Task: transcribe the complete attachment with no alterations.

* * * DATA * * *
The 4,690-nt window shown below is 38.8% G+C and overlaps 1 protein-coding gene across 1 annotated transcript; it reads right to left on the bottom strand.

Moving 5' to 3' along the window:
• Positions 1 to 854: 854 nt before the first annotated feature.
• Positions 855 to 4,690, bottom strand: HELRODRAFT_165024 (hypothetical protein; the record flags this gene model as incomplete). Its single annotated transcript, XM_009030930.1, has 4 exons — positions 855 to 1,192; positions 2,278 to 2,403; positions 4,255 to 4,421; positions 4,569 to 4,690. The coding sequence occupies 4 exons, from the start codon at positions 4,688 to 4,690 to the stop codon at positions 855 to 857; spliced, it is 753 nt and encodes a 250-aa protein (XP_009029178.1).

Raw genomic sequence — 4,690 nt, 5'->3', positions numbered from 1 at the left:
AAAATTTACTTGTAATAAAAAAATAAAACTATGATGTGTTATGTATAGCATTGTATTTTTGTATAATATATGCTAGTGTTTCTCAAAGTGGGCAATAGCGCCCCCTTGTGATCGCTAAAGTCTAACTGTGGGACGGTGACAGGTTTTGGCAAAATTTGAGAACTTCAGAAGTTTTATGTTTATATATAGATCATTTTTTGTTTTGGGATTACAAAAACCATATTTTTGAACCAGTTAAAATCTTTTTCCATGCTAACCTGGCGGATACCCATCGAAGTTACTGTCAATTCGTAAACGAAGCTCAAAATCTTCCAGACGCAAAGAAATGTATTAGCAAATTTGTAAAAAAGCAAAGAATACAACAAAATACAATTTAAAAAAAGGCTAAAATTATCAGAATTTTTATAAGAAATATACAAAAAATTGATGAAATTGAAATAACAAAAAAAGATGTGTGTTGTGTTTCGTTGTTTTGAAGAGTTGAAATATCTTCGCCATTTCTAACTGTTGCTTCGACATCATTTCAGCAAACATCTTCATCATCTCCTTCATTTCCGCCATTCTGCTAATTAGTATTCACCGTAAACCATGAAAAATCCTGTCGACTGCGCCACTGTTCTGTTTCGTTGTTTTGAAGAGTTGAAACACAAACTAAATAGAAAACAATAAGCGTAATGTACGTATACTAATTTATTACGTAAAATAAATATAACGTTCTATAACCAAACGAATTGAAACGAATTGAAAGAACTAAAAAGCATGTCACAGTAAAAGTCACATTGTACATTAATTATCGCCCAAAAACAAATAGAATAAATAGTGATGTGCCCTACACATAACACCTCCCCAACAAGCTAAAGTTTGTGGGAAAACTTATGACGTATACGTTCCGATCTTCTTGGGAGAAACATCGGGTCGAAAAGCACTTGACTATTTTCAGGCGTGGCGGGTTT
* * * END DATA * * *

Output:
The 4,690-nt window shown below is 38.8% G+C and overlaps 1 protein-coding gene across 1 annotated transcript; it reads right to left on the bottom strand.

Moving 5' to 3' along the window:
• Positions 1 to 854: 854 nt before the first annotated feature.
• Positions 855 to 4,690, bottom strand: HELRODRAFT_165024 (hypothetical protein; the record flags this gene model as incomplete). Its single annotated transcript, XM_009030930.1, has 4 exons — positions 855 to 1,192; positions 2,278 to 2,403; positions 4,255 to 4,421; positions 4,569 to 4,690. The coding sequence occupies 4 exons, from the start codon at positions 4,688 to 4,690 to the stop codon at positions 855 to 857; spliced, it is 753 nt and encodes a 250-aa protein (XP_009029178.1).

Raw genomic sequence — 4,690 nt, 5'->3', positions numbered from 1 at the left:
AAAATTTACTTGTAATAAAAAAATAAAACTATGATGTGTTATGTATAGCATTGTATTTTTGTATAATATATGCTAGTGTTTCTCAAAGTGGGCAATAGCGCCCCCTTGTGATCGCTAAAGTCTAACTGTGGGACGGTGACAGGTTTTGGCAAAATTTGAGAACTTCAGAAGTTTTATGTTTATATATAGATCATTTTTTGTTTTGGGATTACAAAAACCATATTTTTGAACCAGTTAAAATCTTTTTCCATGCTAACCTGGCGGATACCCATCGAAGTTACTGTCAATTCGTAAACGAAGCTCAAAATCTTCCAGACGCAAAGAAATGTATTAGCAAATTTGTAAAAAAGCAAAGAATACAACAAAATACAATTTAAAAAAAGGCTAAAATTATCAGAATTTTTATAAGAAATATACAAAAAATTGATGAAATTGAAATAACAAAAAAAGATGTGTGTTGTGTTTCGTTGTTTTGAAGAGTTGAAATATCTTCGCCATTTCTAACTGTTGCTTCGACATCATTTCAGCAAACATCTTCATCATCTCCTTCATTTCCGCCATTCTGCTAATTAGTATTCACCGTAAACCATGAAAAATCCTGTCGACTGCGCCACTGTTCTGTTTCGTTGTTTTGAAGAGTTGAAACACAAACTAAATAGAAAACAATAAGCGTAATGTACGTATACTAATTTATTACGTAAAATAAATATAACGTTCTATAACCAAACGAATTGAAACGAATTGAAAGAACTAAAAAGCATGTCACAGTAAAAGTCACATTGTACATTAATTATCGCCCAAAAACAAATAGAATAAATAGTGATGTGCCCTACACATAACACCTCCCCAACAAGCTAAAGTTTGTGGGAAAACTTATGACGTATACGTTCCGATCTTCTTGGGAGAAACATCGGGTCGAAAAGCACTTGACTATTTTCAGGCGTGGCGGGTTT